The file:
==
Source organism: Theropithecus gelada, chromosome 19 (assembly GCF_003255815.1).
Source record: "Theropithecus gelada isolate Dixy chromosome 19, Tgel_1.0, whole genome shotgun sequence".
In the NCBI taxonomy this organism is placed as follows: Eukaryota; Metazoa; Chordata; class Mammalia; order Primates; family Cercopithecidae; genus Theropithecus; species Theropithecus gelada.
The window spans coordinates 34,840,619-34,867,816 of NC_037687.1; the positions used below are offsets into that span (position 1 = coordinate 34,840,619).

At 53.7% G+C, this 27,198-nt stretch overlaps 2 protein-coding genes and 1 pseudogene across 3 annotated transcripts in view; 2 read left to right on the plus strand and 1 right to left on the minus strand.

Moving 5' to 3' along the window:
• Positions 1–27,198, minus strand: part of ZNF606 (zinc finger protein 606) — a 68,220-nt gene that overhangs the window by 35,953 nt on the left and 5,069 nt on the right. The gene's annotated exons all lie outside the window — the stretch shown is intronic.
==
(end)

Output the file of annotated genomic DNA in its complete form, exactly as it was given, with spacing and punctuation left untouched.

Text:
Source organism: Theropithecus gelada, chromosome 19 (assembly GCF_003255815.1).
Source record: "Theropithecus gelada isolate Dixy chromosome 19, Tgel_1.0, whole genome shotgun sequence".
In the NCBI taxonomy this organism is placed as follows: Eukaryota; Metazoa; Chordata; class Mammalia; order Primates; family Cercopithecidae; genus Theropithecus; species Theropithecus gelada.
The window spans coordinates 34,840,619-34,867,816 of NC_037687.1; the positions used below are offsets into that span (position 1 = coordinate 34,840,619).

At 53.7% G+C, this 27,198-nt stretch overlaps 2 protein-coding genes and 1 pseudogene across 3 annotated transcripts in view; 2 read left to right on the plus strand and 1 right to left on the minus strand.

Moving 5' to 3' along the window:
• Positions 1–27,198, minus strand: part of ZNF606 (zinc finger protein 606) — a 68,220-nt gene that overhangs the window by 35,953 nt on the left and 5,069 nt on the right. The gene's annotated exons all lie outside the window — the stretch shown is intronic.